Biggest EU parties strike compromise to create pan-European MPs

A compromise struck between the EU's largest could now pave the way for pan-European MEPs and further European integration. [EPA-EFE/STEPHANIE LECOCQ]

*This article was changed to reflect input from sources

The biggest EU party families have agreed on a compromise to push for a change of EU electoral law allowing for pan-European members of the European Parliament, which could further European integration if successful.

The compromise to have a total of 28 pan-European MEPs was crafted by the conservative European People’s Party (EPP), the left-wing Socialists & Democrats (S&D), the liberal Renew Europe and the Greens/EFA, who together have a comfortable majority in the European Parliament.

“We have a deal!” tweeted Damian Boeselager, who was elected on a ticket of the pan-European party Volt in 2019 and belongs to the Greens/EFA. He added that the deal between the “four largest groups in the European Parliament” was “one of the most important moments” in his career.

The so-called pan-European vote will create a second vote on ballots possibly as early as 2024’s election, where voters may be able to vote for a national party as well as cast a second vote “for European parties with the same program and candidates” across all of the EU, he notes.

Consequently, the 705 MEPs elected through a regressive allocation of seats based on the size of EU state populations could be joined by 28 additional colleagues who the European public will elect.

These 28 could come from any “parties and movements,” provided they collect signatures amounting to 0.01% of voters in seven EU states or manage to ally themselves with established parties in seven EU states.

“This keeps it open to new European parties to develop!” lauded Boeselager, highlighting the push as a chance for his own Volt party, but also the largely diminished European Pirates and other fringe parties like the Democracy in Europe 2025 movement.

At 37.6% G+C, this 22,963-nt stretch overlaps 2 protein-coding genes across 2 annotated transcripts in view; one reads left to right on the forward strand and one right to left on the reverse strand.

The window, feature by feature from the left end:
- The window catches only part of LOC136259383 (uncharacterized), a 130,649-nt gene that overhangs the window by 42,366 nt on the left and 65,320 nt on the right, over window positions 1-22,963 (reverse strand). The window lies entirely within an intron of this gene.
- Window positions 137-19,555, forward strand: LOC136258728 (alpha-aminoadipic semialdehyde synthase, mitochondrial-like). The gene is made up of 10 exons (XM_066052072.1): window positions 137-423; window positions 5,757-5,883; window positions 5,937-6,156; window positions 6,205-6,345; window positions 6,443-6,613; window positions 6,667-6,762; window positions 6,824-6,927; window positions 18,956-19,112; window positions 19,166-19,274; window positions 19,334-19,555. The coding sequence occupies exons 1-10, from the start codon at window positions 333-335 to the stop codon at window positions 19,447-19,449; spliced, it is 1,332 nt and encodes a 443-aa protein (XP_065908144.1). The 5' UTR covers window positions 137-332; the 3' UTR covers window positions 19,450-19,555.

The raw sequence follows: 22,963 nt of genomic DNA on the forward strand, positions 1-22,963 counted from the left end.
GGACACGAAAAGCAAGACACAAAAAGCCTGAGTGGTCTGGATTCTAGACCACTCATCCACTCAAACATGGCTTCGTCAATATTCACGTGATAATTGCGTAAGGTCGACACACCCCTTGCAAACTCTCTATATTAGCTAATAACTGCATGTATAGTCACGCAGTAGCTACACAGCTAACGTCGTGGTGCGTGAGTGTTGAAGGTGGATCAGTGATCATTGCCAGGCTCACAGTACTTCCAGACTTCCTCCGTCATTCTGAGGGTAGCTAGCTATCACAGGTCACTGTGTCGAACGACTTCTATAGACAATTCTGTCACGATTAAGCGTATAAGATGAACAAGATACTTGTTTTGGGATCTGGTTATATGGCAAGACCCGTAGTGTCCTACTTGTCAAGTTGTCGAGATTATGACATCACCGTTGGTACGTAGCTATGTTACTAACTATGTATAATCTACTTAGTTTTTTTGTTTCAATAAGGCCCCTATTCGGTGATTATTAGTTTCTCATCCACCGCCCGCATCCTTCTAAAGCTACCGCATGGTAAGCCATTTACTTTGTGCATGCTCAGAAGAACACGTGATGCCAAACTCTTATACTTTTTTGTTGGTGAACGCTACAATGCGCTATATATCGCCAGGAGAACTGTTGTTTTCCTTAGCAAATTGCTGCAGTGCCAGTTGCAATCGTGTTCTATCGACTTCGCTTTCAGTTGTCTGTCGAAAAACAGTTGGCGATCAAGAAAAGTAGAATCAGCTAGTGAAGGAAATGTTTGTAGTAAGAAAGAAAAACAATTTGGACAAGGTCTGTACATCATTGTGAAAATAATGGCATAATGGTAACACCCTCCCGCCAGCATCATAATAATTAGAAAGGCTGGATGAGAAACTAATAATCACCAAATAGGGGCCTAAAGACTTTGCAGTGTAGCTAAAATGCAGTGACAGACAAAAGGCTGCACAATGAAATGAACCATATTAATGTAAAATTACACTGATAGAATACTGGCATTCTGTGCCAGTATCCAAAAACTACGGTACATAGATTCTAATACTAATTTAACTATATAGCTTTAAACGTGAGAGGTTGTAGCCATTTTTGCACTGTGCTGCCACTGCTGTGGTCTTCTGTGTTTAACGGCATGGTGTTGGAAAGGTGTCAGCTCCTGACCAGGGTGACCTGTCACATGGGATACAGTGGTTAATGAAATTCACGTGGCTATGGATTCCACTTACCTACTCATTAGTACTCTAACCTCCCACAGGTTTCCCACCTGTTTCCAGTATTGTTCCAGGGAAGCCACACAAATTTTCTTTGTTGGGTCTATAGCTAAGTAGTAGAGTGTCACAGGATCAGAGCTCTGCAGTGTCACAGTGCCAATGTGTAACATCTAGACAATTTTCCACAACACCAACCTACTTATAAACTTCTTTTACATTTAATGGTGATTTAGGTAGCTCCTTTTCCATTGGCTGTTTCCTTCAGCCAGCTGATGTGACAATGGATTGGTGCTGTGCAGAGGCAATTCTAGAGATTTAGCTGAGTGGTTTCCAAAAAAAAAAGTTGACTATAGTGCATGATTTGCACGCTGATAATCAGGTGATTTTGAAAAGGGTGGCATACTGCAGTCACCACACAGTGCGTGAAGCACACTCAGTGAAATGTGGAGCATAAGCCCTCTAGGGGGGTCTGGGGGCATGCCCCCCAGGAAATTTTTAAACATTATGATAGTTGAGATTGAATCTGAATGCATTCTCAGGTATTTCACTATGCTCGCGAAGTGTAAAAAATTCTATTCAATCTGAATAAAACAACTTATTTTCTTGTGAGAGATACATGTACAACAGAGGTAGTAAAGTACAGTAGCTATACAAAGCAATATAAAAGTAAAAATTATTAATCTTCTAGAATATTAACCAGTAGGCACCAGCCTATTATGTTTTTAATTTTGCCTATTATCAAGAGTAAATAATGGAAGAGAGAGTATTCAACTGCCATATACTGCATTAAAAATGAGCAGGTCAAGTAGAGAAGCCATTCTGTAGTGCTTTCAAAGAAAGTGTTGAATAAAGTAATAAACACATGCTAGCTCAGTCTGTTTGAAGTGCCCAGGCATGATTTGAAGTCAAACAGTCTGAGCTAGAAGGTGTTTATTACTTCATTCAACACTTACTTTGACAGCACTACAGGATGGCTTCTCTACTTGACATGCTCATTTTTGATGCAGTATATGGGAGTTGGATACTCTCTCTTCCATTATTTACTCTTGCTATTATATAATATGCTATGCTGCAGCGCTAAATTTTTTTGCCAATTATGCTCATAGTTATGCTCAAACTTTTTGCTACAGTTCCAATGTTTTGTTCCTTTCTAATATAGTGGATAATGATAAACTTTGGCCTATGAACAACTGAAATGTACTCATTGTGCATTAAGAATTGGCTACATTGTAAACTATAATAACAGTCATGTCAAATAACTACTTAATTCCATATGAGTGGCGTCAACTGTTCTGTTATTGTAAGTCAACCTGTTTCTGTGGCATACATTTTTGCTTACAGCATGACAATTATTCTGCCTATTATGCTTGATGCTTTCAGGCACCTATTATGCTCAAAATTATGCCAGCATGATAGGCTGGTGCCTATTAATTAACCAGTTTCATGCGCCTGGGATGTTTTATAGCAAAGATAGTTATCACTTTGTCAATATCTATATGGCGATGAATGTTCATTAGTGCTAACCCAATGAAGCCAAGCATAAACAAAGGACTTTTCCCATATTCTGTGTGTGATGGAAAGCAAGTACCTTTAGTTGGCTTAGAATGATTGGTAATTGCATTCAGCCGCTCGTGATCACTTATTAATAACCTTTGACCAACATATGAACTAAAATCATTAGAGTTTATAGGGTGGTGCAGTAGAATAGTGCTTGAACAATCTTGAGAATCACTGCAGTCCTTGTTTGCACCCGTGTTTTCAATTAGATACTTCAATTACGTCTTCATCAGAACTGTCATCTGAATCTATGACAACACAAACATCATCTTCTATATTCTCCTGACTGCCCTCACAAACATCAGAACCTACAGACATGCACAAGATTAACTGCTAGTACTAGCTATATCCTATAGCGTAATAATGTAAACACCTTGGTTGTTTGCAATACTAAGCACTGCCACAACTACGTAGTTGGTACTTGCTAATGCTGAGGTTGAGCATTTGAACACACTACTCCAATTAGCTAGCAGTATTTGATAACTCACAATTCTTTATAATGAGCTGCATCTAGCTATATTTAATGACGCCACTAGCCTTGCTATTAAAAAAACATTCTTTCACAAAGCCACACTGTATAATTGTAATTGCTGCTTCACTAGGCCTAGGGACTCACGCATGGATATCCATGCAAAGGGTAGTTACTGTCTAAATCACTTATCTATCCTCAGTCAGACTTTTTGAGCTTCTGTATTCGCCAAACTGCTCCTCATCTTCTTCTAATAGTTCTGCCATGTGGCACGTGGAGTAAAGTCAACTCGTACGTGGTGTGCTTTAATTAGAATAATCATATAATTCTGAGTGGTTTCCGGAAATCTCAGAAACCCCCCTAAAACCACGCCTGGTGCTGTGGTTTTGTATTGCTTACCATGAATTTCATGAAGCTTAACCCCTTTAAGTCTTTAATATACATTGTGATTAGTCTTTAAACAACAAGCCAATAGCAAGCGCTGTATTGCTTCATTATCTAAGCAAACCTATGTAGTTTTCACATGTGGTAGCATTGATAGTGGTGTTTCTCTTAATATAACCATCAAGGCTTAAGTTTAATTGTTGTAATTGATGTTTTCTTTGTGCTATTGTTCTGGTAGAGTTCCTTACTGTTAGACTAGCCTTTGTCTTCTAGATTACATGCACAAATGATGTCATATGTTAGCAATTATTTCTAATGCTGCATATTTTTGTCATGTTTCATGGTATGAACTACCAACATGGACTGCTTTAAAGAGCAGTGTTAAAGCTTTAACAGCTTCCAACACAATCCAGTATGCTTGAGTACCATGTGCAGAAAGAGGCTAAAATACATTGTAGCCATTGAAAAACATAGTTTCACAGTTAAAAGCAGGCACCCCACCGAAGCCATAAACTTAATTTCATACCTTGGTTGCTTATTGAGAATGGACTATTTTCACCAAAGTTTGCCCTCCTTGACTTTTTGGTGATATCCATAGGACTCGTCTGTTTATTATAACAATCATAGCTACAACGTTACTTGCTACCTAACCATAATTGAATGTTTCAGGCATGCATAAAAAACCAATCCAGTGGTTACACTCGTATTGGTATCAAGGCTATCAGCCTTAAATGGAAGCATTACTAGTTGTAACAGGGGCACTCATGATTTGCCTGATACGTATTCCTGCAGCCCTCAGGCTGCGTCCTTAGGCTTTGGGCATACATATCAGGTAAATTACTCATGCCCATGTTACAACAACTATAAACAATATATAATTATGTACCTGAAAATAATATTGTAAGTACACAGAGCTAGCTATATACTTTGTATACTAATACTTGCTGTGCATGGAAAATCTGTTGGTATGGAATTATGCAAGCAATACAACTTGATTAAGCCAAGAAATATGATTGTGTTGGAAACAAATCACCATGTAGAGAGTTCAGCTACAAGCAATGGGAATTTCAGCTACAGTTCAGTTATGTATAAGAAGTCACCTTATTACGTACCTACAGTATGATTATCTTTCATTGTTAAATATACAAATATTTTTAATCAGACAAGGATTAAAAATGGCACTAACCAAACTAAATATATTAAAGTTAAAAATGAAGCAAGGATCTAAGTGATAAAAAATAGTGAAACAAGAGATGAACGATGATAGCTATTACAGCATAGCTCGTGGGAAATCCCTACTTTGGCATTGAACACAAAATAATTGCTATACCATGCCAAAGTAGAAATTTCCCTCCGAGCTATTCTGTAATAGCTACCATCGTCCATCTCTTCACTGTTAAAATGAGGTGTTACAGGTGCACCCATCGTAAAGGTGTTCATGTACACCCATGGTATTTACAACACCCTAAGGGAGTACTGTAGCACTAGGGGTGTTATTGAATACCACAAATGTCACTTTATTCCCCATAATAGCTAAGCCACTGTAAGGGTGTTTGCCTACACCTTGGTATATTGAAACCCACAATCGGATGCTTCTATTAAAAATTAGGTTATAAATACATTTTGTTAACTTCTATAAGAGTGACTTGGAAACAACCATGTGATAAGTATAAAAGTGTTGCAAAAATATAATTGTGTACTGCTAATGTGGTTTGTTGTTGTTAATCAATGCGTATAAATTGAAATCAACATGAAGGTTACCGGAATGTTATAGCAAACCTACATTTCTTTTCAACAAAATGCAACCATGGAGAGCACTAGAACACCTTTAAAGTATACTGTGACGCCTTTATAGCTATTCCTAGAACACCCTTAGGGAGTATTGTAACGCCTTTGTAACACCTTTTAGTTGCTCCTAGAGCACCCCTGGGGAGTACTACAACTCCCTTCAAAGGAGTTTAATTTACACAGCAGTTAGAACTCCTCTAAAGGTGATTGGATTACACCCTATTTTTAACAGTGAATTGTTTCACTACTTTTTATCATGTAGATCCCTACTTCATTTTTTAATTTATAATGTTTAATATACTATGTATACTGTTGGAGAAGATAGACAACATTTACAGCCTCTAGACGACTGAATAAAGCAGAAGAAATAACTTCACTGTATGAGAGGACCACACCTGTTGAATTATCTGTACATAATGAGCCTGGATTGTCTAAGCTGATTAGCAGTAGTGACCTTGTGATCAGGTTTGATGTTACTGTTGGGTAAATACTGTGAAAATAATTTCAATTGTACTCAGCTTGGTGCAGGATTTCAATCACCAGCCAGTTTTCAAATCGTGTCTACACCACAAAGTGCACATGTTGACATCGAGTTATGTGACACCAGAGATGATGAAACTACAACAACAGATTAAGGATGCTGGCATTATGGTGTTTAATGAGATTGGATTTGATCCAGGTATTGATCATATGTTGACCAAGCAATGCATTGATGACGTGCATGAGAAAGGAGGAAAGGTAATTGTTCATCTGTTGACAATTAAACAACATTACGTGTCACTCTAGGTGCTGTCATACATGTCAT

Parties that want to run to have one of their own elected via a pan-European vote must either have a female quota of 50% or be “zippered,” which means men and women are listed alternatingly.

Imposing such a requirement may conflict with the electoral neutrality principle. Boeselager had “doubts for the law” to include a quote/zipper requirement because of “the neutrality of elections,” he notes, but has told EURACTIV that the Greens are in favour.

All parties, but the EPP had pushed for quotas or “zipper” lists, a source closely familiar with proceedings said.

The big parties also used the law compromise to send a signal to national governments.

While the compromise voting age of 16 “is rather symbolic as national provisions still apply,” Boeselager considers it is going in the right direction.

Having younger citizens vote in elections is generally considered beneficial for left-wing parties, as many young voters tend to vote for the Greens, the socialists and the liberals.

In the German federal election of 2021, the business-friendly liberal FDP had almost double the vote share with younger voters than its overall result, while the Greens performed more than 5% better in vote share amongst the young relative to their overall result.

All parties agreed to set the age to stand as a candidate at 18, which undercuts the age requirement to stand for election in Italy and another twelve EU states.

Yet the “worst part” of the compromise is an electoral threshold exclusive to Germany. Parties putting up pan-European candidates must achieve 3.5% of the vote in Germany to have them count, something Boeselager “strongly” opposes.

The troubles with Germany are unlikely to end there, as neither the German executive sitting in the Council nor the German constitutional court is likely to welcome such a selective threshold clearly designed to curtail the weight of the German population in the pan-European vote.

In two decisions (2011 and 2014), the German Constitutional Court in Karlsruhe had declared the country’s existing thresholds for EU elections (5 %, then 3 %) to be unconstitutional, writes the EP’s research service.

The compromise negotiated by Sven Simon on behalf of the EPP, Domenec Devesa of the S&D, Guy Verhofstadt for Renew and Boeselager for the Greens is now facing a rocky process before it becomes anything resembling law.

First, the compromise struck must pass through the European Parliament’s Committee of Constitutional Affairs (AFCO), then receive a majority in the EP’s plenary voting session before surviving the Council, which in the past had done its best to stall any changes to EU electoral laws.

“This is crucial – but still only the beginning. Next come votes in committee and plenary, before the countries butcher our draft,” explains Boeselager.

[Edited by Alice Taylor]

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